Have you ever been sunburned while hiking Camelback mountain or the Grand Canyon? While enjoying Arizona’s great outdoors, remember to stay hydrated and practice good sun protection. We used to think of the skin as a our outer shell, but it has many other functions: the skin is essential in temperature regulation through both blood flow and sweating. Additionally, the skin acts as a part of our hormone systems and helps convert inactive vitamin D to activated vitamin D.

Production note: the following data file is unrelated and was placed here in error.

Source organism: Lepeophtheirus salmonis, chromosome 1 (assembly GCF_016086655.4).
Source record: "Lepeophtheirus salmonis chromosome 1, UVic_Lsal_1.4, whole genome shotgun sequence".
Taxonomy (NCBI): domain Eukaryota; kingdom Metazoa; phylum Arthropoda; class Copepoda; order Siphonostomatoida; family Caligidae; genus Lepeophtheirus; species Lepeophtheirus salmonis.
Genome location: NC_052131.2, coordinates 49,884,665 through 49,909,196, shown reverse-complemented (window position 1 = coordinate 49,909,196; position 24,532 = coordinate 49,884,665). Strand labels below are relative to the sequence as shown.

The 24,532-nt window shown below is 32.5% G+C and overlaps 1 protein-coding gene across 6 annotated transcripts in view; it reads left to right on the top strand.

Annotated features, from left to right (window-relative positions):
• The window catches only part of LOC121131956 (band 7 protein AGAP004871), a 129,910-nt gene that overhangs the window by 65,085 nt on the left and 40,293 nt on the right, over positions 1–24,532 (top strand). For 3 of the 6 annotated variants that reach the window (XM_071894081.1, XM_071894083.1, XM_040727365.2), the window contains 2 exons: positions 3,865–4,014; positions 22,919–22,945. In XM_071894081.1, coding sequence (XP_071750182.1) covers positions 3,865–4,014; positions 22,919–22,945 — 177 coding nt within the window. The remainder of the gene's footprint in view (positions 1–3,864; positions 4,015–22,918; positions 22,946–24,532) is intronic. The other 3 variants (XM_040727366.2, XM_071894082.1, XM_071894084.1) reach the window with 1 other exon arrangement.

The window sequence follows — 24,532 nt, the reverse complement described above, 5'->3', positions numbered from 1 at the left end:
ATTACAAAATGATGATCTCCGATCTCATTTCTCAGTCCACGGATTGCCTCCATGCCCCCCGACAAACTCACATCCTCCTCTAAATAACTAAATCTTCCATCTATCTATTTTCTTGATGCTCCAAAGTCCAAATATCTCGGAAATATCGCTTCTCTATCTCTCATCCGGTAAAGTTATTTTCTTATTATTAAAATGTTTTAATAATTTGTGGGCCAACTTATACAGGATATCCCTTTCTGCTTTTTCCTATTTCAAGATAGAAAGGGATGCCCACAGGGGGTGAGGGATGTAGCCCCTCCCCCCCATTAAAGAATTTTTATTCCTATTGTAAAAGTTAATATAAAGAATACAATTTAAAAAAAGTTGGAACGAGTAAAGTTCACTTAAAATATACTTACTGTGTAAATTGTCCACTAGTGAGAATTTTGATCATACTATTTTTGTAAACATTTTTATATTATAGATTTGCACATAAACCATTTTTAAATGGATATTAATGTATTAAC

Sunprotection doesn’t start with sunscreen. It starts with planning your activities to avoid direct sun during the day’s most intense hours. Then make use of sunprotective clothing, hats, and sunglasses. Finally, apply sunscreen to high-risk areas or exposed skin. These are the best ways to avoid ending up with sun-damaged skin that could eventually lead to skin cancer.
Sunburn is no joke. Severe sunburns can be painful, and the associated inflammation can also give you fevers, chills, and other flu-like symptoms. If you get a bad sunburn, consider discussing it with your Phoenix dermatologist, and ask if there are any internal factors or medicines that may make your skin more sensitive to the sun.